Figure 6 shows the vector diagram for an AC circuit with r, L, and C connected in series. The instantaneous value of the voltage across the terminals of this circuit is equal to the algebraic sum of the voltages across the resistance and across the reactance: u = uL + ur + uC. Therefore, U̇ = U̇L + U̇r + U̇C. In constructing the diagram, the current vector is taken as the reference vector, because for a nonbranching circuit the current is the same in all sections of the circuit. Inasmuch as the inductive voltage leads the current in phase by π/2 and the capacitive voltage lags behind the current by π/2, these voltages are in antiphase and will partially cancel each other in the series connection.
Vector diagrams visually illustrate the course of computations and serve as a control on the results of the computations. If requirements of scale are observed, such diagrams yield a graphical determination of the effective circuit voltage U and the phase-shift angle ϕ.
Calculations for branching circuits with quasi-stationary alternating currents are based on Kirchhoff’s laws. The method of complex quantities (a symbolic method) is usually used in these calculations. This method makes it possible to express in algebraic form the geometric operations performed with the AC vectors and thus to apply all the calculation methods for DC circuits to AC circuits.
In electric power systems, nonsinusoidal operation is usually undesirable, and special measures are taken to avoid such a mode of operation. However, nonsinusoidal conditions are inherent in the workings of electric communication circuits and semiconductor and electronic devices. If the average value of the current over a cycle is not equal to zero, the current must contain a constant component. To facilitate the analysis of circuits operating with nonsinusoidal currents, the current is represented as a sum of simple harmonic components. The frequencies of these harmonics are equal to integral multiples of the fundamental frequency: i = I0 + I1m sin (ωt + α1) + I2m sin (2ωt + α2) + ··· + Ikm sin (kωt + αk), where I0 is the constant component of the current, I1m sin (ωt + α1) is the first harmonic component (the fundamental), and all other terms are higher harmonics.
The computations used for nonsinusoidal currents in linear circuits are based on the superposition principle. Since xL and xC are functions of the frequency, these computations are conducted for each component. Algebraic addition of the results of such calculations yields the instantaneous value of current or voltage for the nonsinusoidal current.
REFERENCESTeoreticheskie osnovy elektrotekhniki, 3rd ed., part 2. Moscow, 1970
Neiman, L. R., and K. S. Demirchan. Teoreticheskie osnovy elektrotekhniki, vols. 1–2. Moscow-Leningrad, 1966.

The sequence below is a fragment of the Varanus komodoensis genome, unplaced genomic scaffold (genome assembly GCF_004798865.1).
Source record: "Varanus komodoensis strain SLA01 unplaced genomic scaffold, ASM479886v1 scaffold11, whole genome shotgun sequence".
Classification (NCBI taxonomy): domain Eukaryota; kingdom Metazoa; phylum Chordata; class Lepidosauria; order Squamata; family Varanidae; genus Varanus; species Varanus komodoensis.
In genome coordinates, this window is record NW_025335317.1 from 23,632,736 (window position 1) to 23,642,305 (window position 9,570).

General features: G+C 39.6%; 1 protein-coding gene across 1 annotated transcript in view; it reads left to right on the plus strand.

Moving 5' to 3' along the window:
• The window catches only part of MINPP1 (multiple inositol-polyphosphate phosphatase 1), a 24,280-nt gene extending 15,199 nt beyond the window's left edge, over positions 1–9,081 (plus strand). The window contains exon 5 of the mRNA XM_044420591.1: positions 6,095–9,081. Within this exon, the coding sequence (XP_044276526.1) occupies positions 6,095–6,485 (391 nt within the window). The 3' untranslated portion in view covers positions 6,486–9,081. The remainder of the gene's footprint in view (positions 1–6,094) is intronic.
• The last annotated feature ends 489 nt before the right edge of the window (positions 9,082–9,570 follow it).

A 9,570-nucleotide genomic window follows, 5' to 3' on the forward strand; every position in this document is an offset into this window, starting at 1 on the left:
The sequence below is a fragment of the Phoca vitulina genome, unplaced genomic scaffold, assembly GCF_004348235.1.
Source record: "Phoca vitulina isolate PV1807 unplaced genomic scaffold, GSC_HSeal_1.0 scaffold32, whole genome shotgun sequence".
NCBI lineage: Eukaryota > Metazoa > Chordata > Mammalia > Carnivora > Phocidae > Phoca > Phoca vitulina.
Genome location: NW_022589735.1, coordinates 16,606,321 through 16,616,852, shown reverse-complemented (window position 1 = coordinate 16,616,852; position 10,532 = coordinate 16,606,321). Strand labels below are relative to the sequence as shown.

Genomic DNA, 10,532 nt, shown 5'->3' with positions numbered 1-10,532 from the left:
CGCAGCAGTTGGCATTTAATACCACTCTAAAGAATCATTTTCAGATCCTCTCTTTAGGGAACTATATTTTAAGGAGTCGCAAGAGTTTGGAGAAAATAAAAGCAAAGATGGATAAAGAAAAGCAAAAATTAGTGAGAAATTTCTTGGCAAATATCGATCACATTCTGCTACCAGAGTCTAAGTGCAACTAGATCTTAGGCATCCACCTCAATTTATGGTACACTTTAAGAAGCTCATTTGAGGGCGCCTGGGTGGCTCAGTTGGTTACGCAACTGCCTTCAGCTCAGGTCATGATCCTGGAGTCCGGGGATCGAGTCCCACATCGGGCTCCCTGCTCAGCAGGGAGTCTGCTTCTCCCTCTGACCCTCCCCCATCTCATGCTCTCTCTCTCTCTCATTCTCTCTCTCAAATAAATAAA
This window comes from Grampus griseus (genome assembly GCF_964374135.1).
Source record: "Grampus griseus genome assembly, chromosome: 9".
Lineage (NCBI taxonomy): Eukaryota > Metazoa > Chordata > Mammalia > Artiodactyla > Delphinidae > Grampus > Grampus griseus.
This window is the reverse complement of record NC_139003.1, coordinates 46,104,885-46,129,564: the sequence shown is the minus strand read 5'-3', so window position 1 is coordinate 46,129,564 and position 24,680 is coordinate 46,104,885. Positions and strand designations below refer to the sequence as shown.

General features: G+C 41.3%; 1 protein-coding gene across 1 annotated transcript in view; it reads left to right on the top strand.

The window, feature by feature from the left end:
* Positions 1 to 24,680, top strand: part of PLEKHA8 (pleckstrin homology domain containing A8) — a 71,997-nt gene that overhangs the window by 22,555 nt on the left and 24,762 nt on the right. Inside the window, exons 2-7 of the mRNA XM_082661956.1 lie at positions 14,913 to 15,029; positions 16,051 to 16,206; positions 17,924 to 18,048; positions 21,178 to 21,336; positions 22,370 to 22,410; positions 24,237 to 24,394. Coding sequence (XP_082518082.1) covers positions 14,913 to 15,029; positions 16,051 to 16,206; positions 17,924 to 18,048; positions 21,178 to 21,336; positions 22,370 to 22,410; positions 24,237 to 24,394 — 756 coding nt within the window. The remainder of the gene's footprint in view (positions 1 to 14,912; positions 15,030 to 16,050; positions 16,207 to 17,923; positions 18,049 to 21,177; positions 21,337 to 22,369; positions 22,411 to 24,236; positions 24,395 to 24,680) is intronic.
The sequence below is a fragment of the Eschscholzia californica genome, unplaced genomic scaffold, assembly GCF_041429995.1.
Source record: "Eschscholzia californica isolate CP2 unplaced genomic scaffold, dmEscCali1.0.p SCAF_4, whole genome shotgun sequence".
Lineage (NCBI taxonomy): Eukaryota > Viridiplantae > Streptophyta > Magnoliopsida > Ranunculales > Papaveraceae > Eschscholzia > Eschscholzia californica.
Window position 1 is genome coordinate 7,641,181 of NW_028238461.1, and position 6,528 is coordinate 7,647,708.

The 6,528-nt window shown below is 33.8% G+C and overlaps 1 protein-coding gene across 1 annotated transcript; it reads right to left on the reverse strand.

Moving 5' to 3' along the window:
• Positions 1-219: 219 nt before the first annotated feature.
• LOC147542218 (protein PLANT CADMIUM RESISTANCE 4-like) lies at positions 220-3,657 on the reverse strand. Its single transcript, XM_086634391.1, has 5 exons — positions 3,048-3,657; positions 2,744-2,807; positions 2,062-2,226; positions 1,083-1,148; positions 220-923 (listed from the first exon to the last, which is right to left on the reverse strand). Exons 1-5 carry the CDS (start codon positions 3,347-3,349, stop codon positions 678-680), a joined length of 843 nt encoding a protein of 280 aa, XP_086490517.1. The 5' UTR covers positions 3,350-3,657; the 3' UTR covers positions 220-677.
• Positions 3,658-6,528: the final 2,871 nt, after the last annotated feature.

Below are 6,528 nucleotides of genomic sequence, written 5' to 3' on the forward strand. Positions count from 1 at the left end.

Kasatkin A. S. Elektrotekhnika, 3rd ed. Moscow, 1974.
Polivanov K. M. Lineinye elektricheskie tsepi s sosredotochennymi postoiannymi. Moscow, 1972. (Teoreticheskie osnovy elektrotekhniki, vol.1.)
A. S. KASATKIN
alternating current[¦ȯl·tər‚nād·iŋ ¦kər·ənt]
Electric current that reverses direction periodically, usually many times per second. Electrical energy is ordinarily generated by a public or a private utility organization and provided to a customer, whether industrial or domestic, as alternating current.
One complete period, with current flow first in one direction and then in the other, is called a cycle, and 60 cycles per second (60 hertz) is the customary frequency of alternation in the United States and in all of North America. In Europe and in many other parts of the world, 50 Hz is the standard frequency. On aircraft a higher frequency, often 400 Hz, is used to make possible lighter electrical machines.
When the term alternating current is used as an adjective, it is commonly abbreviated to ac, as in ac motor. Similarly, direct current as an adjective is abbreviated dc.
The voltage of an alternating current can be changed by a transformer. This simple, inexpensive, static device permits generation of electric power at moderate voltage, efficient transmission for many miles at high voltage, and distribution and consumption at a conveniently low voltage. With direct (unidirectional) current it is not possible to use a transformer to change voltage. On a few power lines, electric energy is transmitted for great distances as direct current, but the electric energy is generated as alternating current, transformed to a high voltage, then rectified to direct current and transmitted, then changed back to alternating current by an inverter, to be transformed down to a lower voltage for distribution and use.